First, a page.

The new regulation on the prohibition of waste disposal is now in force

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The Baker-Polito administration announced Nov. 1 that new waste ban regulations that promote recycling and reuse, reduce waste disposal, and promote the growth of recycling businesses will take effect from today, November 1, 2022. New regulations will prohibit the disposal of mattresses. and textiles in the trash, as well as reducing food waste from businesses and institutions. Massachusetts currently has a food waste ban for businesses that dispose of a ton or more per week, and these regulations lower that threshold to half a ton per week.

The Massachusetts Department of Environmental Protection (MassDEP) banned food waste disposal from businesses and institutions disposing of a ton or more per week in 2014, which increased food waste diversion by 100,000 tons per year to over 300,000 tons per year, while creating hundreds of new jobs and increasing gross state product by $77 million. Despite this progress, food waste still accounts for more than a fifth of the waste we dispose of. Lowering the threshold from one ton to half a ton per week is intended to continue Massachusetts’ progress in this area. It is estimated that 4,000 businesses will be subject to the new threshold. Fortunately, businesses in Massachusetts are on track to comply, as more than 3,500 businesses have already participated in a food waste collection program in 2021.

“To achieve the important goals set out in the 2030 Solid Waste Master Plan, the Baker-Polito administration has focused on reducing waste disposal, while increasing measures for recycling, diversion, reuse and compost,” Energy and Environmental Affairs Secretary Beth Carte said. “These regulations and the supporting strategies that are being implemented today will continue our leading national efforts and kick-start the waste diversion work that is taking place across the Commonwealth.”

MassDEP supported the food waste ban by providing grants to companies establishing or expanding their capacity to manage food waste, including anaerobic digestion and composting operations. MassDEP also recently announced a new grant offer to invest in the expansion of food waste, mattress and textile collection infrastructure. Additionally, MassDEP supports corporate waste reduction, recycling and composting initiatives through the RecyclingWorks in Massachusetts program. This program, fully funded by MassDEP, is managed under contract by the Center for Eco Technology. Through RecyclingWorks, businesses in Massachusetts receive free assistance in managing all the waste they generate, including new banned materials.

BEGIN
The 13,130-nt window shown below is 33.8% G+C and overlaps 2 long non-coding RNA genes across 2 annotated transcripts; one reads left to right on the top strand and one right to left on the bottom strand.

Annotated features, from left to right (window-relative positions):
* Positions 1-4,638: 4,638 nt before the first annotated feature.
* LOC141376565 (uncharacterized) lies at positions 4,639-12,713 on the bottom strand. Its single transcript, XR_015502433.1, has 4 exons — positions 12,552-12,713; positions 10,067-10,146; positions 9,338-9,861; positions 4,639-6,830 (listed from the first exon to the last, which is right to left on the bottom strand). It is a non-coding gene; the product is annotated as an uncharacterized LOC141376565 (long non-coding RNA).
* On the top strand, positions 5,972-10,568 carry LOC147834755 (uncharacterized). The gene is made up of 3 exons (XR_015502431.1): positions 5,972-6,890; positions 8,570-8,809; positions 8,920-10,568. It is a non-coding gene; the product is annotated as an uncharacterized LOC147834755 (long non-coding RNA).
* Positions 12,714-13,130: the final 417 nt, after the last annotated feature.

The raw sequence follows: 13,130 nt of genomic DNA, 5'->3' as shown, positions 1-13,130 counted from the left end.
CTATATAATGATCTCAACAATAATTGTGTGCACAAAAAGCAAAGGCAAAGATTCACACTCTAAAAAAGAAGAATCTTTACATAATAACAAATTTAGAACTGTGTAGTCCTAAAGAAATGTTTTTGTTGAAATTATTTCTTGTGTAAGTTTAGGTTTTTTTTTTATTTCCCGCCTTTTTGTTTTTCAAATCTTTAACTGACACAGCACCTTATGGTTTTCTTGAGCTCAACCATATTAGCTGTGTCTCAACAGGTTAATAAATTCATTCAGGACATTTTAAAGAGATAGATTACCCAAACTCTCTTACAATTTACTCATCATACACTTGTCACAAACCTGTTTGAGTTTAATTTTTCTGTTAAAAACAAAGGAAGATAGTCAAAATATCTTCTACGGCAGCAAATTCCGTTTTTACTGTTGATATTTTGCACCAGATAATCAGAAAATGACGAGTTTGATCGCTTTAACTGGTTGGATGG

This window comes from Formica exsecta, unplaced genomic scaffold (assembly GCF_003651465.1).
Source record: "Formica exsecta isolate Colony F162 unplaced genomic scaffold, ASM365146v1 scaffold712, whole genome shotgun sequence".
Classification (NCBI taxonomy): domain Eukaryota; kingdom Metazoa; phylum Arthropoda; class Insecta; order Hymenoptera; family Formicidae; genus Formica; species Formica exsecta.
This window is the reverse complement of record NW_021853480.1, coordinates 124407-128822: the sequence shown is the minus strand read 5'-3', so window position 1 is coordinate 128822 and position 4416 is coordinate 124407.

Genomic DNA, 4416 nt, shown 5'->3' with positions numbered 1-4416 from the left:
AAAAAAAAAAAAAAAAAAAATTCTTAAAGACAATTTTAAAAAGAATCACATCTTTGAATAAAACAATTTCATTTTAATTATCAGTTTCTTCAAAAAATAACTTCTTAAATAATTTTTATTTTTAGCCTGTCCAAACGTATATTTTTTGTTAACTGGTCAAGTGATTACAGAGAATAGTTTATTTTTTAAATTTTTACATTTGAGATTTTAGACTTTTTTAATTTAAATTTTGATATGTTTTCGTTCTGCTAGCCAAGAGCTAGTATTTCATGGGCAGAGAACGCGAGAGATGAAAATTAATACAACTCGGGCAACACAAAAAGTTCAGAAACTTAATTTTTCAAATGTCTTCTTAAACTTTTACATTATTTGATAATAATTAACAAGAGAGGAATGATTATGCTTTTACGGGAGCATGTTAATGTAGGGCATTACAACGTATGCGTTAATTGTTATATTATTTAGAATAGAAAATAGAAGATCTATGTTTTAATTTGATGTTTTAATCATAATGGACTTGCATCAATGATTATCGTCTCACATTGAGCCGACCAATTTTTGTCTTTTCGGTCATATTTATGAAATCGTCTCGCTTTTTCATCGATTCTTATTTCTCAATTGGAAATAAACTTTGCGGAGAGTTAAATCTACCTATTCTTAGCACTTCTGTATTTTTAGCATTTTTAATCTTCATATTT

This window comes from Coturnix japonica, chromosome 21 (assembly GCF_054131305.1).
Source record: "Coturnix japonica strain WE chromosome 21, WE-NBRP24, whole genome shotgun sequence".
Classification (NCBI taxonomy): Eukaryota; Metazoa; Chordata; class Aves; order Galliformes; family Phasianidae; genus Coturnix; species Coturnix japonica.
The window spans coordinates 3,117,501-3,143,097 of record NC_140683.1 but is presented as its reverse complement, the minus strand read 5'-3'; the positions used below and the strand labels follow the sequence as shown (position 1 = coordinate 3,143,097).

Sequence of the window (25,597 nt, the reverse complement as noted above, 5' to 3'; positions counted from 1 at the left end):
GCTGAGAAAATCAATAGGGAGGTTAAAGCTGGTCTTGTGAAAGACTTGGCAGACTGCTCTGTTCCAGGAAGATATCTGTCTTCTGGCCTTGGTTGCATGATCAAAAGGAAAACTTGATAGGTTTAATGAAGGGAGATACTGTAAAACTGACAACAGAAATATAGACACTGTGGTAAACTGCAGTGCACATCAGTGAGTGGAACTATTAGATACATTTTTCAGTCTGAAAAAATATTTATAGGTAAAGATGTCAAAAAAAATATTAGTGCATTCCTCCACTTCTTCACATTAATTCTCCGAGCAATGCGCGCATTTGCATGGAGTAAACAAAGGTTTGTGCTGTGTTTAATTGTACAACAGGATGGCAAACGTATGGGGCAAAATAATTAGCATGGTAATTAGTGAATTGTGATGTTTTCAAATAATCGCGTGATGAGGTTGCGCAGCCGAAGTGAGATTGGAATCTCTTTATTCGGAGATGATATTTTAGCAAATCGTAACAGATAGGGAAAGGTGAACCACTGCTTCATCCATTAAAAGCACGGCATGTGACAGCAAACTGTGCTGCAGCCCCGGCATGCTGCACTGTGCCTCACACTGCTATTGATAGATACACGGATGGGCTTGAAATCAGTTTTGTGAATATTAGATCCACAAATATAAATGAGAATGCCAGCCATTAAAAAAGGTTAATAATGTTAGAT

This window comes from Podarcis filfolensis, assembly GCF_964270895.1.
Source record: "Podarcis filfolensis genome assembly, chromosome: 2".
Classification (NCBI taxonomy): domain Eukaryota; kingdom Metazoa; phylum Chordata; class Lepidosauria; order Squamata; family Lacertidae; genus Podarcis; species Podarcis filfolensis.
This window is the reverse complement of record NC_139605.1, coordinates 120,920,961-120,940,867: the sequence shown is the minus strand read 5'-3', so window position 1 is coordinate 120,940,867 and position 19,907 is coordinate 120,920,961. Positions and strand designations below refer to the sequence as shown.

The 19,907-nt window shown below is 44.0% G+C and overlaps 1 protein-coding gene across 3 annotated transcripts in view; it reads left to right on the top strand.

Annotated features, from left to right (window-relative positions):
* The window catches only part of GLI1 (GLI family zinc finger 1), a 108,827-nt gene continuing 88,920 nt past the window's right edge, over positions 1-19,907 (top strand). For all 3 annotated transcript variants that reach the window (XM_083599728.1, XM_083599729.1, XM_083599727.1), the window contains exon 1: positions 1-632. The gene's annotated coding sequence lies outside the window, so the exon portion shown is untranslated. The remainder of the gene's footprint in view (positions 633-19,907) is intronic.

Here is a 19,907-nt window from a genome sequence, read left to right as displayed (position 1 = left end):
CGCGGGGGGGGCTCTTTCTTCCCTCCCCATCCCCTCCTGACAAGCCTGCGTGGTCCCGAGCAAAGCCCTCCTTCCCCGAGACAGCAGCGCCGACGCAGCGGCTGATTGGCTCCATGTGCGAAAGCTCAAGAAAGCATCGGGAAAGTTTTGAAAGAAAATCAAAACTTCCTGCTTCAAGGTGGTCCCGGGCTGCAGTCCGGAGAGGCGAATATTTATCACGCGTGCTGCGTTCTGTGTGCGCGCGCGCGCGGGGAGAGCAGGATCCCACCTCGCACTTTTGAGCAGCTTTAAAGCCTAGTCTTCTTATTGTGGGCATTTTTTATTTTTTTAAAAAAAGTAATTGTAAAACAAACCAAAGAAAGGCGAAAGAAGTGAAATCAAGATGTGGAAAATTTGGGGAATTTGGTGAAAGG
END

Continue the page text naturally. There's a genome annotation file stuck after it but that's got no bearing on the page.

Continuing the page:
Textiles represent another significant opportunity for Massachusetts to reduce the waste stream and capture valuable resources. Every year, the Commonwealth throws more than 200,000 tonnes of textiles into the trash. This includes old clothes, as well as other things like towels, sheets, and even bags, belts, and shoes. Fortunately, Massachusetts has an extensive collection infrastructure of non-profit and for-profit textile salvage organizations that can find new use for these materials, either by selling or donating for reuse, or by recycling them. in products such as carpet padding, insulation or wiping rags.

“Textile salvage is a great opportunity for our cities and towns to reduce waste disposal for their residents while getting paid for the valuable textiles they salvage,” said MassDEP Commissioner Martin Suuberg. “We are thrilled to partner with this burgeoning industry to take these valuable materials out of the waste stream and put them back to work.”

Mattresses are a difficult material to manage in solid waste management facilities and take up a large amount of space in landfills. Over 75% of mattresses can be effectively separated and recycled, including metal, wood, fabric and padding. Massachusetts has established a statewide mattress recycling contract that includes five recycling companies that can service Massachusetts municipalities that establish mattress recycling programs to serve their residents. MassDEP has provided grants to several of these companies, as well as other Massachusetts-based mattress recyclers, to increase mattress management capacity, as well as create new employment opportunities. Massachusetts generates about 600,000 unwanted mattresses a year, of which about 200,000 come from residents, with the rest coming from businesses and institutions. MassDEP has awarded grants to help establish mattress recycling programs in 137 municipalities. More information on waste disposal bans can be found on the MassDEP website.

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